Uzbekistan: One Year After. The lessons we should learn from the massacre
por Stephen Schwartz, 30 de junio de 2006
Last weekend marked the first anniversary of the horrific events at Andijan in Uzbekistan, a market town in the Ferghana Valley near the border with Kyrgyzstan, in Central Asia. There, a year ago, a protest by local folk against the antidemocratic policies of Uzbek ruler Islam Karimov--a classic post-Communist who remains a totalitarian in his methods--was met with bloody repression. The armed forces of the Uzbek state killed hundreds of people, chasing and slaying those who fled from the massacre.
In the aftermath, the Uzbek authorities argued that the victims were Muslim extremists, followers of the Wahhabi cult financed by Saudi Arabia, and associates of a marginal radical-Islamist movement called Hizb-ut-Tahrir (HuT). As a close observer of the Uzbek scene, I was convinced then, and remain convinced now, that such claims are mere spin being used by the dictatorship to justify its atrocities.
When West reproached Karimov for this terrible act, he responded by evicting U.S. military forces from bases that had been established, it had always been said, with no strings attached.
Marking the anniversary over the weekend, Karimov was welcomed at a resort on the Black Sea, by the world leader with whom he really feels the most in common: Vladimir Putin. This was a signal to the West that the strategy of justifying Karimov's tyranny by defaming those it kills as Islamist terrorists has failed; Karimov has opted to align with Moscow.
There are many lessons to be drawn from the Uzbek crisis. An alliance with the Uzbeks made sense after September 11, 2001, when the United States needed a base in Central Asia to use for military action against Afghanistan and the Islamic Movement of Uzbekistan (IMU), an al Qaeda ally. War sometimes makes for uneasy common efforts.
But the Taliban were essentially defeated in Afghanistan (notwithstanding their capacity to continue low-level terror) and the IMU was wiped out.
Uzbekistan possesses a great history in general Islamic thought, having produced a number of important theologians, including Imam Bukhari and Imam Maturidi, the latter known for his views on natural religion and the importance of reason in belief. As a moderate Muslim state, with significant Jewish and Christian minorities, potential for 'Silk Road' tourism, and other assets, Uzbekistan has enormous pluralist, democratic potential. As a brutal dictatorship exaggerating threats and ruthlessly killing dissenters, it will be nothing more than a Central Asian Belarus--an international pariah.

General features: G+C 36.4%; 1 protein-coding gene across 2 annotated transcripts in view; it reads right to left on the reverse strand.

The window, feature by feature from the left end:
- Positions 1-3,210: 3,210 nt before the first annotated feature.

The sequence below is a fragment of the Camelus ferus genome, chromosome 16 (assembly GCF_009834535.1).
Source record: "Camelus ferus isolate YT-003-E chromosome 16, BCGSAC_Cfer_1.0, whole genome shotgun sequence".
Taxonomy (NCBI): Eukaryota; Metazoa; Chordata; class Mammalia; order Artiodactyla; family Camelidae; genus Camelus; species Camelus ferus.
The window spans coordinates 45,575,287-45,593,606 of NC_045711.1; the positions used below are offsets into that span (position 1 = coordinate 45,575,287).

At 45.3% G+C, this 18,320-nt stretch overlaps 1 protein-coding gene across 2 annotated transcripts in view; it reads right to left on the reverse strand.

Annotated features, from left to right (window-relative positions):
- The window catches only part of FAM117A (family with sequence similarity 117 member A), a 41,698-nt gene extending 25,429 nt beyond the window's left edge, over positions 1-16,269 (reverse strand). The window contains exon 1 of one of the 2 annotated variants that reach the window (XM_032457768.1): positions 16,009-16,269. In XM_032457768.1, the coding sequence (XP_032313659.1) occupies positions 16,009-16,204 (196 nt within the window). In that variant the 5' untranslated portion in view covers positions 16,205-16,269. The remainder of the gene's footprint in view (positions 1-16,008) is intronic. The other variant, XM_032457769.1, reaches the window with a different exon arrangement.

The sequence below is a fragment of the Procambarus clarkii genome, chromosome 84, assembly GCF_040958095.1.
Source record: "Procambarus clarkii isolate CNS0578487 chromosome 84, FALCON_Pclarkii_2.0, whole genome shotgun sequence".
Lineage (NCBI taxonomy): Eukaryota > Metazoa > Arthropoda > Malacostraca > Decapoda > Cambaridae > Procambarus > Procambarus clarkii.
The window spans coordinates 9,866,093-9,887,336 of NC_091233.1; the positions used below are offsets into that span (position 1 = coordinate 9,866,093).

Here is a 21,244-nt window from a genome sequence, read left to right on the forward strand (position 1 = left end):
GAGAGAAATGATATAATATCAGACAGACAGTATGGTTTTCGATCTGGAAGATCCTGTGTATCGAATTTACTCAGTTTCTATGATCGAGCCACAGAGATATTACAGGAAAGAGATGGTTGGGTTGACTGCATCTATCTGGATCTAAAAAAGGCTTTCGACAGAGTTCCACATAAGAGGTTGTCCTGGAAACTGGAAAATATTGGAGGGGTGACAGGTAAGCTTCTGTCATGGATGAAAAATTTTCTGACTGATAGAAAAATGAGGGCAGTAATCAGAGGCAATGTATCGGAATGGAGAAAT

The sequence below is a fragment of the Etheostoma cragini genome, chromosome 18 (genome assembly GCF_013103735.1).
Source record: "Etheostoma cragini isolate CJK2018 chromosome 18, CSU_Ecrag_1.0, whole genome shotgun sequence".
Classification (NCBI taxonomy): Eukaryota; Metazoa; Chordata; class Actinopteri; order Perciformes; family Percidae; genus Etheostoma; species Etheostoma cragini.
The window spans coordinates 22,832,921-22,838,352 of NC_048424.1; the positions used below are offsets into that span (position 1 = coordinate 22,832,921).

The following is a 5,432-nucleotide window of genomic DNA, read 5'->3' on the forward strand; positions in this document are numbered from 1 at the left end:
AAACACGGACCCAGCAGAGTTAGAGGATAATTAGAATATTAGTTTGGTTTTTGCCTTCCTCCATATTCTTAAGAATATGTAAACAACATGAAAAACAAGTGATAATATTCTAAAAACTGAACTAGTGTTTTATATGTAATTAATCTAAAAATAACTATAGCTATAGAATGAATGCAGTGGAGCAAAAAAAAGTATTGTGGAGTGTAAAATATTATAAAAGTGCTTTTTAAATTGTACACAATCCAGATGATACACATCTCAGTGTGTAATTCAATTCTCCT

The U.S. government has made it clear that the global fight for democracy cannot be waged on the basis of double standards. We cannot call for transparency in Belarus and Iran and allow the denial of human rights in Uzbekistan.
It is also important to put Hizb-ut-Tahrir into perspective. HuT is a repellent group with anti-Semitic, anti-Western, and otherwise Islamofascist views. But HuT it is not a serious threat either inside or outside of Uzbekistan and has not engaged in suicide terror or similarly violent acts. It is not associated with al Qaeda and cannot even be compared with the Muslim Brotherhood or Hamas. Rather, HuT resembles the obscure leftist talking-shops that flourished under the wings of the Stalinist Communists in Spain and other European countries before Communism collapsed. The type of group that handed out leaflets filled with revolutionary rhetoric, but never gained a significant constituency. Karimov needs the specter of HuT as an excuse to maintain power; the group has no other significance in the post-Soviet context.
The events at Andijan a year ago had nothing to do with Islam, radical or otherwise, and least of all with HuT. The local merchants had begun to grow rich on trade with Kyrgyzstan and China, and were encouraged to reach for their rights after the fall of the Kyrgyz regime in the 'Tulip Revolution' only weeks beforehand. They were angry about the imposition of new taxes and Stalin-model restrictions on private trade. They paid for their entrepreneurial spirit in their own blood.
In Uzbekistan, the United States and its allies should side with the oppressed, not the oppressors. The first anniversary of Andijan should be an occasion to warn Karimov that the West will assist the Uzbek people in fostering civil society institutions based on religious, economic, and political freedom.